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Noongar Pop Culture uses contemporary music and fashion design to engage young Noongar students in creativity and culture.

The first Noongar Pop Culture project focused on language revival and aimed to teach students in Narrogin their traditional language – Noongar. With the Noongar language at the risk of being lost, this project inspired students to learn the traditional language through adapting contemporary pop songs.

Watch the documentary below to see how involved the students were and read more about the music and language in the other tabs.

The second Noongar Pop Culture project was a fashion design project that involved 17 female students at Narrogin Senior High School in fashion design, dressmaking, upcycling (giving new life to old products), eco-dyeing, weaving, photography and dance.

The students were featured in a documentary, became involved in a fashion photography shoot, exhibited their handcrafted dresses in Narrogin and in June 2015, the exhibition was brought to the Wanneroo Regional Museum in Perth.

The Noongar Pop Culture music program set out to keep the critically endangered language of Noongar alive by inspiring young people at Narrogin Senior High School to learn their traditional language through pop music, hip hop and media.

In 2013 a team of Aboriginal artists, performers and role models met with Narrogin Senior High School students for a language based community arts workshop.

Actress and Noongar language advocate Kylie Farmer jumped at the chance to be involved and described the experience as life changing. “This is a town where young fellas are suffering and to give them a bit of their culture back just changed their perspective of who they are as young Noongar people,” she said of the project.

Students translated two of their favourite contemporary songs into Noongar and they wrote and recorded two original tracks using Noongar words. They filmed and starred in four music videos and their work was compiled into a CD/DVD pack and launched in Perth during National Youth Week in 2014 at YMCA HQ in Leederville.

Narrogin District High School Principal Maxine Clark said the program had a great impact on students, particularly in their school attendance.

“In the past Narrogin Senior High School has experienced high rates of absenteeism and truancy among Noongar students. There is evidence of increased attendance by Noongar students both during and following previous CAN programs,” she said.

When launching the Noongar Pop Culture DVD the Acting Commissioner for Children and Young People Jenni Perkins said, “it’s very important that there is recognition that these sorts of programs have such a big benefit and that it’s not just a benefit for the time they are doing it. It will have an impact on these young people and their attitude to school, and the fact that their attendance rates have increased is a consequence. I’m really supporting a stronger focus and greater investment in these sorts of programs,’ she said.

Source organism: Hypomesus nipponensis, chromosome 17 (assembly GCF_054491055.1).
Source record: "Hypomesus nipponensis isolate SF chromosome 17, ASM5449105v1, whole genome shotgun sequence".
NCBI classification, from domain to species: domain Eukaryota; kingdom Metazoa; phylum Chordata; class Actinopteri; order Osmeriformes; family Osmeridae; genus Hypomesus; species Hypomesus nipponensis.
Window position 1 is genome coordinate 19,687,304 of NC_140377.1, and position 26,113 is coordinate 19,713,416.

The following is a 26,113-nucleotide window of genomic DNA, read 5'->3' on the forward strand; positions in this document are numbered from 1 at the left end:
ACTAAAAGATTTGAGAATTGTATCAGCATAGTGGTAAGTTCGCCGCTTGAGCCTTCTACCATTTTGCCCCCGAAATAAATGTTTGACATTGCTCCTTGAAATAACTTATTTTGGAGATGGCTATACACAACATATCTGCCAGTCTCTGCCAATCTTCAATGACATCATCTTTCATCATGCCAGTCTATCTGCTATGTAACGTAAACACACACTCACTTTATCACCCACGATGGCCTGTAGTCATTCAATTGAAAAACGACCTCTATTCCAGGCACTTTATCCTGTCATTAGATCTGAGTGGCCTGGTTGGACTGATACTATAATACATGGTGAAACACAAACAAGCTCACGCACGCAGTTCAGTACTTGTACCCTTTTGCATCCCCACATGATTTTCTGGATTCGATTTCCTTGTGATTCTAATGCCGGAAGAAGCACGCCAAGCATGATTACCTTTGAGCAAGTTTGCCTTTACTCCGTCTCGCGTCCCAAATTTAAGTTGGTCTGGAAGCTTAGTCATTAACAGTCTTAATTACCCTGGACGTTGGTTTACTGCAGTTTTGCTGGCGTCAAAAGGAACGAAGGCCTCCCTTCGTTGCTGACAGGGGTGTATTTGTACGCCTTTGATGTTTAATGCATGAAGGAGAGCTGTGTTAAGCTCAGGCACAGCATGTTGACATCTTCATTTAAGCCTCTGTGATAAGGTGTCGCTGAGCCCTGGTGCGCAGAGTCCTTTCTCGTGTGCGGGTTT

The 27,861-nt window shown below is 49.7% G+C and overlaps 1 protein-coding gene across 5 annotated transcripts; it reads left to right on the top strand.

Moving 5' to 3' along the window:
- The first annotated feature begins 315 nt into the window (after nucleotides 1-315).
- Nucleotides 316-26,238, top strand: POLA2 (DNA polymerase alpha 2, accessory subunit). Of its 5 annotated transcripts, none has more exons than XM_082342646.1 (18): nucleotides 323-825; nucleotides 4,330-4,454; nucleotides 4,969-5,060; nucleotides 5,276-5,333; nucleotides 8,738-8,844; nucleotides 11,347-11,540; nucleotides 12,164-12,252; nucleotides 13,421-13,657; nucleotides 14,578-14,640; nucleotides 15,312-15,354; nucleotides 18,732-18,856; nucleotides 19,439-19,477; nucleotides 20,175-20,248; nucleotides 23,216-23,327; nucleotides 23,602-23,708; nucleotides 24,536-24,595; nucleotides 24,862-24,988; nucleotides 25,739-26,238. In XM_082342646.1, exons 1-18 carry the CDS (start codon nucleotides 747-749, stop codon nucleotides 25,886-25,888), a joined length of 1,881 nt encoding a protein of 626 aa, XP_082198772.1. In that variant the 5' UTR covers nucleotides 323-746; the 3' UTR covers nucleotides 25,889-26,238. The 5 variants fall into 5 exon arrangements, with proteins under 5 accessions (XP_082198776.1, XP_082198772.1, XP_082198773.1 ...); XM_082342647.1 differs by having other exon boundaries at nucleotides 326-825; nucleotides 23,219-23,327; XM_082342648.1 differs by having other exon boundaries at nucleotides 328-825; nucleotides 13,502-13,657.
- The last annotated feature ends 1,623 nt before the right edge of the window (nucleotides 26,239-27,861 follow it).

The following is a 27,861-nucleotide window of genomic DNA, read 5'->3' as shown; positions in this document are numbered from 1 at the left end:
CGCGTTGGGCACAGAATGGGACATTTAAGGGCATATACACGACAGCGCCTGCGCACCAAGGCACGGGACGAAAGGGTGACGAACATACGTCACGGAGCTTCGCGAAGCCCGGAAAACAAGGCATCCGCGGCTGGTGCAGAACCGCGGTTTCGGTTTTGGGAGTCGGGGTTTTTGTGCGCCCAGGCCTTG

Noongar Pop Culture gained widespread media coverage on SBS, NITV and ABC. You can read more about this media coverage here.

After the huge success of the Noongar Pop Culture Music and language revival program, CAN returned to Narrogin Senior High School to engage female students in a fashion project that would help them embrace their identity, culture and creativity.

Seventeen students from years 8–10 took part in a two-month workshop program run by upcycling guru Lady Bananas, fashion designer Elisha Quintal and Noongar artists Sharyn Egan and Marcelle Riley. The workshops included upcycling (giving new life to old products), fashion design, dressmaking, eco-dyeing, weaving, photography and dance and had students creating handmade clothes and accessories that celebrated their culture.

The project aimed to motivate the students to attend school and provide them with new skills and opportunities. In the end, it achieved much more – the students said the project increased their confidence, unleashed their creativity and strengthened their pride in culture.

After completing their wares they took part in a fashion shoot with photographer Simon Pynt and choreographer Sete Tele, and paraded their handcrafted dresses in front of 900 people at the school’s 2014 NAIDOC assembly.

Simon said being a part of the project was a highlight of his year.

“I was blown away by the enthusiasm and creativity that went into the outfit design and creation. But I particularly enjoyed seeing the students grow in front of the camera, from being paralysed with fear to being filled with confidence and hip and shouldering their way back onto the set for more!” he said.

The student’s beautiful work was then exhibited at the Nexis Exhibition Space in Narrogin in late 2014 and attracted more than 250 visitors.

The project gained the attention of filmmakers from Curtin University’s current affairs program Noongar Dandjoo, who produced a documentary that will air on NITV in 2015. The film tells the story of the fashion project and includes interviews with the students and their families, school principal and CAN staff.

In June 2015, the exhibition was brought to the Wanneroo Regional Museum in Perth.

 

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